Journalistic Schadenfreude

Brian Williams pilloried

Brian Williams pilloried

As news broke in February when NBC anchor Brian Williams got caught in a reporting fib, journalists and critics rushed to pass judgment.

The New York Times, for example, packed the newspaper with stories and editorials that carved a wide swath.

One pundit said Williams’ ego finally got the better of him: that he had been courting fame and was caught in his own braggadocio.

The French have an expression for it. At the tail end of the Middle Ages, combatants would attack fortresses with a homemade bomb called a petard.

The word to fart—péter—is the linguistic root.

Petards were grenades stuffed with gunpowder that ignited when lit with a fuse.

Sometimes the bomb would explode unpredictably and the expression that you were “hoisted by your own petard” means you were caught in a maelstrom of your own making.

Brian Williams was hoisted by his own petard.

Some suggested that Williams should be fired, others argued that forgiveness is the better approach, and another wondered whether Williams was a “victim” of the questionable human tendency to create false memories.

Williams’ pal Jon Stewart nimbly reframed the calamity by pointing out journalists had failed miserably in their lapdog coverage of the war in Iraq: the real scandal.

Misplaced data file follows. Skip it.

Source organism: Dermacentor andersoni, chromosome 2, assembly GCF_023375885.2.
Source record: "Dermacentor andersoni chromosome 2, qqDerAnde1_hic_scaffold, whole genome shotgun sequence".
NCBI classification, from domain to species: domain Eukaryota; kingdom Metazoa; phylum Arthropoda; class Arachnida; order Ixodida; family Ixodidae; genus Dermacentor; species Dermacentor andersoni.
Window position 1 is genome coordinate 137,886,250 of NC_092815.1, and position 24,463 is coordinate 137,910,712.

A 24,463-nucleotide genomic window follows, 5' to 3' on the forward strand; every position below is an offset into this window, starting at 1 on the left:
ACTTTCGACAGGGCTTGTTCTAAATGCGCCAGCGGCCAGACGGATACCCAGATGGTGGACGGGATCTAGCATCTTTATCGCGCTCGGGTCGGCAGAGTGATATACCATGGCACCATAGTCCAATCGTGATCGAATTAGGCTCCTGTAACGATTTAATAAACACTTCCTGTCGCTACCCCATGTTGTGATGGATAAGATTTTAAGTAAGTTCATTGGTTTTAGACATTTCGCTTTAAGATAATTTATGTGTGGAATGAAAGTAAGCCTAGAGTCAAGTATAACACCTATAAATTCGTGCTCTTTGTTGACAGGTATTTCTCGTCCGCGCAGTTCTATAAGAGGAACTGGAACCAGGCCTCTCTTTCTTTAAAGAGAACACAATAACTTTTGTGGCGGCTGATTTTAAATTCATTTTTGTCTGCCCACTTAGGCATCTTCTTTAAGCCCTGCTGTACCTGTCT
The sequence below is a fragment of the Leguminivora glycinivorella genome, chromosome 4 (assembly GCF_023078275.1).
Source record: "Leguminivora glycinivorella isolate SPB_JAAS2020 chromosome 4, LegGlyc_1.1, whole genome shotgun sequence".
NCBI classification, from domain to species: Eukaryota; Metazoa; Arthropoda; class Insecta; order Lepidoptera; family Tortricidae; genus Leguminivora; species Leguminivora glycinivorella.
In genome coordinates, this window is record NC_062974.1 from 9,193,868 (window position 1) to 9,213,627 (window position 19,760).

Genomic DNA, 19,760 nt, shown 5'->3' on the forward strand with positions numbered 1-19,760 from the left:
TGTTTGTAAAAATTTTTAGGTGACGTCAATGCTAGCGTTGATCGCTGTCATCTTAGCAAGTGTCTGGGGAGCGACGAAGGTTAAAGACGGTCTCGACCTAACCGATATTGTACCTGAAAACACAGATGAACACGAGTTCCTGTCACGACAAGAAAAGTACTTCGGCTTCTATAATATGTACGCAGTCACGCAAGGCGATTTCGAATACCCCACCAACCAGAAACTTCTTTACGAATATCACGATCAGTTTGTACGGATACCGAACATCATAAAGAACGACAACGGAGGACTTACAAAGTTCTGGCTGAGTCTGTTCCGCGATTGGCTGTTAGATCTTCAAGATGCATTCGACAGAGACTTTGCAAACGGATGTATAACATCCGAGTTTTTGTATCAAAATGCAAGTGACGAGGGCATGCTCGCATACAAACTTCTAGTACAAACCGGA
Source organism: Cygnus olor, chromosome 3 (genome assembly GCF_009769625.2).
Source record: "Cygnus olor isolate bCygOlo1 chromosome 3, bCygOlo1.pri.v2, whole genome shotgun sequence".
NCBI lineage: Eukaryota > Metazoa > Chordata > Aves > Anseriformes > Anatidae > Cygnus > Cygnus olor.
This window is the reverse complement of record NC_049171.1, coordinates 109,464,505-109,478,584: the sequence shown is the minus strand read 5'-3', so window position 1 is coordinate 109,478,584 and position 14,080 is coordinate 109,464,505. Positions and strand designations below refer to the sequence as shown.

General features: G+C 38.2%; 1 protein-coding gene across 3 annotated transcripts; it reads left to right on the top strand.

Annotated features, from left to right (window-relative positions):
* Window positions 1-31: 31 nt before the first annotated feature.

Reporters from all corners, from Fox News to the National Enquirer, lashed out bitterly.

But Stewart observed that the war in Iraq would have played out differently if the “media had applied this level of scrutiny to the actual war.”

At its heart, the Williams coverage is a textbook example of Schadenfreude.

Journalists delight in the humiliation of others: Schaden refers to harm or damage while Freude means happiness or joy.

Williams has been cuffed to the stocks—metaphorically speaking—where he is daily pilloried by his peers.

I wonder if the Schadenfreude stems from jealousy over Williams’ celebrated status and school-boy looks.

Or maybe it’s the despair reporters feel over the crush of entertainment and news nonsense that has replaced hard-won investigative journalism.

Most young adults get their news from the Daily Show—a self-proclaimed entertainment program interwoven with fake news and real news. Fibs are accepted.

The fall from grace isn’t really about Brian Williams: it’s about the fall of the state of journalism.

#native science

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About Cynthia Coleman Emery

Professor and researcher at Portland State University who studies science communication, particularly issues that impact American Indians. She is enrolled with the Osage tribe.
This entry was posted in Brian Williams, framing, jon stewart, journalism, writing and tagged , , , , , , , , , , . Bookmark the permalink.

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